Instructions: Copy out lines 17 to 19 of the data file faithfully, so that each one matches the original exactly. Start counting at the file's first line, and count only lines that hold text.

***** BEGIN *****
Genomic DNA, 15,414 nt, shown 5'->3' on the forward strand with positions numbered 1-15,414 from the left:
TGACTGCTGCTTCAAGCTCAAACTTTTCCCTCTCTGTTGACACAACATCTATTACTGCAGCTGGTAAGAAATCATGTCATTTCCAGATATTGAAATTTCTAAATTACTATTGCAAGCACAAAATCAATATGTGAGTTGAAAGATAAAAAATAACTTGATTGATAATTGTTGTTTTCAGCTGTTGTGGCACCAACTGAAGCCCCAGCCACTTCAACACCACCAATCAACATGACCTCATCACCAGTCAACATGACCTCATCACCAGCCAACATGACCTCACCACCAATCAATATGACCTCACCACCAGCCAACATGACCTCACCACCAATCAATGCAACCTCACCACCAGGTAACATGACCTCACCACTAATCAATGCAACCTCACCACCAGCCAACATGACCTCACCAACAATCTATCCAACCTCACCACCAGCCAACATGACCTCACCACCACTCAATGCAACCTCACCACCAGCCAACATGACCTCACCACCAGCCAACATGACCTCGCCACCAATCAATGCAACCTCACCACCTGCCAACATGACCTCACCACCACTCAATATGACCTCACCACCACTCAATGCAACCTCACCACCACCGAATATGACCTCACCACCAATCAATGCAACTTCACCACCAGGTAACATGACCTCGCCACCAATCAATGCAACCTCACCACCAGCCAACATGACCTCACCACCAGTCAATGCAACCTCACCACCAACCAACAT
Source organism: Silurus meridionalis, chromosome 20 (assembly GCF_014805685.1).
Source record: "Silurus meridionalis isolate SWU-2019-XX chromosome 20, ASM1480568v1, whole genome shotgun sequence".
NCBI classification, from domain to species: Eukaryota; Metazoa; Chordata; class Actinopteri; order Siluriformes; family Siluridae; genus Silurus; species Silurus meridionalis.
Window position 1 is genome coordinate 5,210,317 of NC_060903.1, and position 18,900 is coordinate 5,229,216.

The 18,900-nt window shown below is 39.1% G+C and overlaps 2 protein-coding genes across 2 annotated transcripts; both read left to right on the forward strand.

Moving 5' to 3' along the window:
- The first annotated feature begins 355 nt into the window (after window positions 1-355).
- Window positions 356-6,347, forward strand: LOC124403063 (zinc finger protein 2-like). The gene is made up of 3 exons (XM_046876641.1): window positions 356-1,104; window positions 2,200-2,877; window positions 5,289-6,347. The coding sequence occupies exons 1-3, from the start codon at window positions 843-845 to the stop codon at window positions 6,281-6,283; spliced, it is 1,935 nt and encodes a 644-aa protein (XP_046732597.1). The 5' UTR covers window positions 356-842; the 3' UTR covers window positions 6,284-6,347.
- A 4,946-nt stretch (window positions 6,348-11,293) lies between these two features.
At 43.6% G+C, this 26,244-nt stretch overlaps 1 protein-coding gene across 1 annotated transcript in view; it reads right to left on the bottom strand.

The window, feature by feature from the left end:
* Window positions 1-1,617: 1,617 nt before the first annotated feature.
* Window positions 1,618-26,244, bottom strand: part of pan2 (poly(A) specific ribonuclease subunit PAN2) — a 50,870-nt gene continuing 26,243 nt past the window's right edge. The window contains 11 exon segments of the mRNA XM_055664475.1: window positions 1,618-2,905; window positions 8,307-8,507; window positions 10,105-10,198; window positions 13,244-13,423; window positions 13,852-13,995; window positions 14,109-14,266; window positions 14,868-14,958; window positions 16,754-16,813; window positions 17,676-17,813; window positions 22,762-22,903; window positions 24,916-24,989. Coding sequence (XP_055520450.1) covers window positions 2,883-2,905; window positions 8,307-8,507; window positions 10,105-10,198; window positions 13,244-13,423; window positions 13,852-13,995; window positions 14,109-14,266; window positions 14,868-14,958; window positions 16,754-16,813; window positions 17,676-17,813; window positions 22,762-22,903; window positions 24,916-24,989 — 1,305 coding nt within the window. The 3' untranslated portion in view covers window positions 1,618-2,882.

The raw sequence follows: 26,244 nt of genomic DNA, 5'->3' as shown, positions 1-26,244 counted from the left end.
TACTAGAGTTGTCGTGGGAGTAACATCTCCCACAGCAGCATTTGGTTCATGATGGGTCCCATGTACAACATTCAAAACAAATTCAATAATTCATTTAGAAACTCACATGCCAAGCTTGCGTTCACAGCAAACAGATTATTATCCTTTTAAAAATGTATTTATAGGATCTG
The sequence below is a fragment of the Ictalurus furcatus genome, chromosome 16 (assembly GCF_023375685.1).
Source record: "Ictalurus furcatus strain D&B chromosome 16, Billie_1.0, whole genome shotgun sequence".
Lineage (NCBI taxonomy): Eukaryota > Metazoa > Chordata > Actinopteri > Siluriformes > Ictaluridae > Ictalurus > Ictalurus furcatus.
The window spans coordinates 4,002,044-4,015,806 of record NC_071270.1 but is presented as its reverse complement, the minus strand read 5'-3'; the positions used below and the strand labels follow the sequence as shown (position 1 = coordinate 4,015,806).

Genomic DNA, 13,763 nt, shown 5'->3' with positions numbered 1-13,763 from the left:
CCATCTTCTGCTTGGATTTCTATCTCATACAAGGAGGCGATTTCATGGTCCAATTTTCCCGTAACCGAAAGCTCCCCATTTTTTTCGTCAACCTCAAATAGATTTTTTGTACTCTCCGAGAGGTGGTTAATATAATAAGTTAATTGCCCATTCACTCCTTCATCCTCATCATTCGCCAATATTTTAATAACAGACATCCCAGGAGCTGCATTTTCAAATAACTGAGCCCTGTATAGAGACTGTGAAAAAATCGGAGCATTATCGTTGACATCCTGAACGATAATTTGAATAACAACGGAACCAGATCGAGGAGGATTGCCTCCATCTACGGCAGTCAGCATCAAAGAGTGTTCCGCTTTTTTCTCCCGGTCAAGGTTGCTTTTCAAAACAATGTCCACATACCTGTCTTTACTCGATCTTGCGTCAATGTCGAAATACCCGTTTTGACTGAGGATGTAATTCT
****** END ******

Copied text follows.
TACTAGAGTTGTCGTGGGAGTAACATCTCCCACAGCAGCATTTGGTTCATGATGGGTCCCATGTACAACATTCAAAACAAATTCAATAATTCATTTAGAAACTCACATGCCAAGCTTGCGTTCACAGCAAACAGATTATTATCCTTTTAAAAATGTATTTATAGGATCTG
The sequence below is a fragment of the Ictalurus furcatus genome, chromosome 16 (assembly GCF_023375685.1).
Source record: "Ictalurus furcatus strain D&B chromosome 16, Billie_1.0, whole genome shotgun sequence".